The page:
Tax season can be stressful for millions of hardworking American taxpayers and result in unforeseen errors that can make the filing process even more difficult than it needs to be.
April 18 is the annual deadline for millions of Americans to file their individual income tax returns to the Internal Revenue Service. A combination of particular tax forms must be filled out with precise and accurate information.
However, taxpayers who file their taxes with little or no help often make common errors. Follow the steps below to avoid these headaches during the tax season.
Can you get in trouble for filing wrong?
In most circumstances, an involuntary mistake or error made before you file your taxes will not lead to you facing years behind bars. The reality of the situation is that tens of millions of people file their taxes every year, and statistically, a certain portion makes a mistake somewhat frequently. The Internal Revenue Service does not have a specific penalty for involuntary mistakes, but individuals may face penalties for incorrect tax returns.
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However, falsifying your tax returns or lying about the amount of individual income you have does face a heavier penalty. Individuals who commit fraud, tax evasion or other financial-related crimes may face hundreds of thousands of dollars in fines and spend years in prison as a convicted felon.
How can I avoid mistakes when filing my taxes?
Some of the most common mistakes taxpayers make when filing their annual returns are avoidable and often due to oversight or a simple mistake, including forgetting to sign or date the return, sending the tax return to the wrong IRS office, arranging tax forms in the wrong order or forgetting to add the proper forms to your file.
To avoid simple math mistakes or filing errors, paying for a virtual or in-person accountant will help ease some of the stress associated with the tax season. In addition, individuals are allowed to pay online filing companies to assist them in constructing their tax portfolio and confirming they have all the necessary documentation for the IRS.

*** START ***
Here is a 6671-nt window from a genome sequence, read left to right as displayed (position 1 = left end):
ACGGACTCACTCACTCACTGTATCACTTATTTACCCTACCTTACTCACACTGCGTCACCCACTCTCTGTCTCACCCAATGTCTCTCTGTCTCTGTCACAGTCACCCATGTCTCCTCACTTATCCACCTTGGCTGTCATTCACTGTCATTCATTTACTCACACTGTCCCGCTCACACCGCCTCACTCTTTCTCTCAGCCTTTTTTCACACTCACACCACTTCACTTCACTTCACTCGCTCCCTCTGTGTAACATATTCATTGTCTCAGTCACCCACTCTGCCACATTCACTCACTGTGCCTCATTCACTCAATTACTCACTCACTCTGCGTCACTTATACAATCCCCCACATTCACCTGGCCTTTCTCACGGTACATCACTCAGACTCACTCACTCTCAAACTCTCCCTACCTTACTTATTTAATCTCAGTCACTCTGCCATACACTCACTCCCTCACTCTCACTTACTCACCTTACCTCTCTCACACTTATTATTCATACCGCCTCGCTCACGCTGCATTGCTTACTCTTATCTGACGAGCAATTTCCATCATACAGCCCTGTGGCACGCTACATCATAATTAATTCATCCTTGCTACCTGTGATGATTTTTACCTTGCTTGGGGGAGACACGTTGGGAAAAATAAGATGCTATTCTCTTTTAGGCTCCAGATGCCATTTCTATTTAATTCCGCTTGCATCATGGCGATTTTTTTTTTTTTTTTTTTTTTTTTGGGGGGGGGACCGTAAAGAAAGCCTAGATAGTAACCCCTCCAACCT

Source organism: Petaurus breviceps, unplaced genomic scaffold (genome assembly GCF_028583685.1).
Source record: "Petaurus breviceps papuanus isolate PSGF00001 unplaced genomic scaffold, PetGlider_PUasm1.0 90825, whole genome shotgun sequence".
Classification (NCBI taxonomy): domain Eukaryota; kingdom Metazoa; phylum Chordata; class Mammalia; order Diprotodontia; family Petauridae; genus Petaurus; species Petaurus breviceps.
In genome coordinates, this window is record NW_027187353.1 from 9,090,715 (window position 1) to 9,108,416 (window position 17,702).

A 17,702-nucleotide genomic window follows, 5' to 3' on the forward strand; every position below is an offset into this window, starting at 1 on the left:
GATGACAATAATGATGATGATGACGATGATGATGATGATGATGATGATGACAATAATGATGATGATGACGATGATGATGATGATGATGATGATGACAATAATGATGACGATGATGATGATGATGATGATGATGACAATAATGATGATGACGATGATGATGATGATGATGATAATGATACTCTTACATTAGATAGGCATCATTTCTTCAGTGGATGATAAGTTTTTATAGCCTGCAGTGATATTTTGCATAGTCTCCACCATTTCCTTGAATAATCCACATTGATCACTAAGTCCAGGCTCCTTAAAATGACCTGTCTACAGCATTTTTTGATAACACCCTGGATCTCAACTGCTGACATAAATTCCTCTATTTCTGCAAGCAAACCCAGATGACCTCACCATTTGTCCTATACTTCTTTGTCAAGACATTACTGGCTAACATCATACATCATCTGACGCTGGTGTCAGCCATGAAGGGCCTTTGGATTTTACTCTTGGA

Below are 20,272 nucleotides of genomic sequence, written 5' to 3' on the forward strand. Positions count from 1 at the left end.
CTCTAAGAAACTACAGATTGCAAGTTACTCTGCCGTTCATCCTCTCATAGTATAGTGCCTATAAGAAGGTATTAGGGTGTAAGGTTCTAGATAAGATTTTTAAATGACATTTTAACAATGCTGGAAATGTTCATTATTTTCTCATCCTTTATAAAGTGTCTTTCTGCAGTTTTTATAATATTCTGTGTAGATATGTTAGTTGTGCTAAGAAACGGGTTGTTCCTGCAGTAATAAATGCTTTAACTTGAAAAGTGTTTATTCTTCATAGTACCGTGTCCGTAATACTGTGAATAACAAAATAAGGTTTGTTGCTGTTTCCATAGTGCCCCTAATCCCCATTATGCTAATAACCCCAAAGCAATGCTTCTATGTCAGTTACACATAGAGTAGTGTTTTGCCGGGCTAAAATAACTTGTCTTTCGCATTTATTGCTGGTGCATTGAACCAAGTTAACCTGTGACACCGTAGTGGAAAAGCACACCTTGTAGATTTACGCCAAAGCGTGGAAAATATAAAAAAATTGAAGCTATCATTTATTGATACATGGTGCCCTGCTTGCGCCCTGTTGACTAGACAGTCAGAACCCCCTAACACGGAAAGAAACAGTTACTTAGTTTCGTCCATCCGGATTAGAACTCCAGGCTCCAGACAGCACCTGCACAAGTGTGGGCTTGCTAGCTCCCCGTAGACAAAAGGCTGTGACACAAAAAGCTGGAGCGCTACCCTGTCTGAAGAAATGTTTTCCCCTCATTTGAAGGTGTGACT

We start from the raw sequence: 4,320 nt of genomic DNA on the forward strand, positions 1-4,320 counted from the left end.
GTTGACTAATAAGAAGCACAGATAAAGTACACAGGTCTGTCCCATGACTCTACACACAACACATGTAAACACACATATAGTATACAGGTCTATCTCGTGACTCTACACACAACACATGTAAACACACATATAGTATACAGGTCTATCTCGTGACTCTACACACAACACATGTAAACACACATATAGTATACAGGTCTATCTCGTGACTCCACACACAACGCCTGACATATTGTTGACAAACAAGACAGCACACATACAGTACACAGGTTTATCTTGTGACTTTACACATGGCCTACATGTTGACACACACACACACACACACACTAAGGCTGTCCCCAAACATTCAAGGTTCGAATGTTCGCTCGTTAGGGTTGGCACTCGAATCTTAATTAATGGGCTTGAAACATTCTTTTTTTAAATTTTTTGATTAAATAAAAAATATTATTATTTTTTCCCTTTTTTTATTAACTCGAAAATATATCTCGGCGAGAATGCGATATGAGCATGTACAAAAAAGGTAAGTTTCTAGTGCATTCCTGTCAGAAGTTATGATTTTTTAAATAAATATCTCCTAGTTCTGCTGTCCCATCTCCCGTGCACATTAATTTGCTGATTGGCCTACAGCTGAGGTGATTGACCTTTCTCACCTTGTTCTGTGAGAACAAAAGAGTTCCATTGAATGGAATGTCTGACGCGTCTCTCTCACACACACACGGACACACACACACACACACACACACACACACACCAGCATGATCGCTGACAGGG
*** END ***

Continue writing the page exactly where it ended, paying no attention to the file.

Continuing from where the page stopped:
Most of this software can be accessed online and allow users to file electronically to prevent common mistakes by flagging errors, alerting taxpayers to missing information and correctly calculating all the math steps in the filing process. Certain programs also claim deductions and credits for their users.
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Can I fix filing mistakes after I’ve filed?
If you file your tax returns and then realize after the April 18 deadline that you made a mistake, there are avenues you can pursue to alert the IRS of the errors and revise them. First, taxpayers must fill out Form 1040-X, which allows them to make changes to the original Form 1040 regarding their individual tax returns.
In most cases, the IRS will allow taxpayers to amend their returns within a three-year time frame from when the tax return was originally filed, or two years after the taxes were paid. In either case, once you find out you made a mistake on your tax return, it is recommended that you act as early as possible to fix the errors and fill out the necessary paperwork.
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